02 December 2007

What's the matter?

I've been back in Saint-Aignan for just less than two weeks now, and I'm starting to realize that I've been kind of depressed. Now I'm trying to figure out why. The symptoms: sleeping 10 or even 11 hours a night, having little interest for things that interested me before, feeling tired most of the time, and — worst of all — being slightly off my food.

Out in the vineyard under a pale sun

Okay, I know that a lot of it has been jet lag. But this time it fooled me. After other trips to the U.S., the main symptoms of jet lag have always been the inability to go to sleep at night (bedtime in France being afternoon or early evening on the East Coast), and waking up at 4:00 a.m. for several days, without being able to go back to sleep.

The vines on a bright day in winter

This time, I went to bed at my normal time every night, and then I proceeded to sleep like a log for 10 or 11 hours, waking up at 8:00 or 8:30 a.m. I've never been one to sleep such long hours.

The fact is, the sun goes down so early in Saint-Aignan this time of year, and rises so late in the morning, that it's easy to fall into a kind of hibernation. A recent opinion article in the New York Times (you have to log in to read it, but it's free), which talked about President Nicolas Sarkozy's plans to get French people to work longer hours, and maybe do away with the 35-hour workweek altogether, said about the rhythm of life in France 200 years ago:
Economists and bureaucrats who ventured out into the [French] countryside after the Revolution were horrified to find that the work force disappeared between fall and spring. The fields were deserted from Flanders to Provence. Villages and even small towns were silent, with barely a column of smoke to reveal a human presence. As soon as the weather turned cold, people all over France shut themselves away and practiced the forgotten art of doing nothing at all for months on end.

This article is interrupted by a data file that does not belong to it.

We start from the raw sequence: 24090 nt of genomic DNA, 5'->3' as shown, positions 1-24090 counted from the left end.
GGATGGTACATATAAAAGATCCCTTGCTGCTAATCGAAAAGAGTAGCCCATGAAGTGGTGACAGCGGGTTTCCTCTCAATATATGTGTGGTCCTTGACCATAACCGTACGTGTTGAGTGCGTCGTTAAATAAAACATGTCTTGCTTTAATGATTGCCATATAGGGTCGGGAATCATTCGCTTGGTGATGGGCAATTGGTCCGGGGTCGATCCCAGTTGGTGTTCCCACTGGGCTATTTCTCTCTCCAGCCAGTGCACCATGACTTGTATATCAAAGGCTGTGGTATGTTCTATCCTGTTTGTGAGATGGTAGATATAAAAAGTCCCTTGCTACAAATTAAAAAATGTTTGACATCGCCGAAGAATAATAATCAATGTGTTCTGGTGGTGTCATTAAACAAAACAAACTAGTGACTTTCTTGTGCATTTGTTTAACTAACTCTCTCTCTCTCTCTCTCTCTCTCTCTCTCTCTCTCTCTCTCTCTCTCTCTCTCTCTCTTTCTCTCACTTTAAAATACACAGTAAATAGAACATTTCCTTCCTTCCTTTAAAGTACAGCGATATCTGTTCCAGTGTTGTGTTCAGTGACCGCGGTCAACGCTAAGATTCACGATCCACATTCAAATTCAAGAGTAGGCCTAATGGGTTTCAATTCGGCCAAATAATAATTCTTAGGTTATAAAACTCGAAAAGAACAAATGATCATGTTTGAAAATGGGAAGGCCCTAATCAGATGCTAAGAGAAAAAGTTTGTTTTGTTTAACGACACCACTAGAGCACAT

In my case, I think it was the sudden contrast that affected me most. On the coast of North Carolina, which is as far south as Morocco and just about as sunny, the days had been longer, and my body and mind had gotten used to that rhythm.

Reflections off our little pond out back — compare
this to the blue-water photos I took in N.C. last month

And it's not just the length of the daylight hours, I think. It's the quality of the light. On the N.C. coast, which is effectively subtropical because of the proximity of the Gulf Stream, there is at least as much water as land everywhere you go. The sun shines brightly, the sky is blue, and the blue water of the wide rivers, the expansive sounds, and the endless ocean constitutes a second sky. All that sunlight is reflected back on itself and the effect is almost blinding.

Callie catching a ray wherever she can

In Saint-Aignan, the only significant body of water is the Cher River, and it is never more than 100 meters wide. It is shaded by big trees in many places. It can't reflect much, especially since the wintertime sky runs the full gamut of colors from dark gray to light gray to white to just the palest of blues. It's dark here in November and December.

I think it was Thursday evening when I realized how much the light had been affecting me. We were having friends over, so we cleaned and straightened up the house and turned on most of our lamps to make the place inviting. Usually, we live in relative darkness during the winter. I suddenly felt more cheerful. And then the next day the sun came out. Not like in the tropics, that's for sure, but there were actually shadows when I took the dog out for a walk in the afternoon.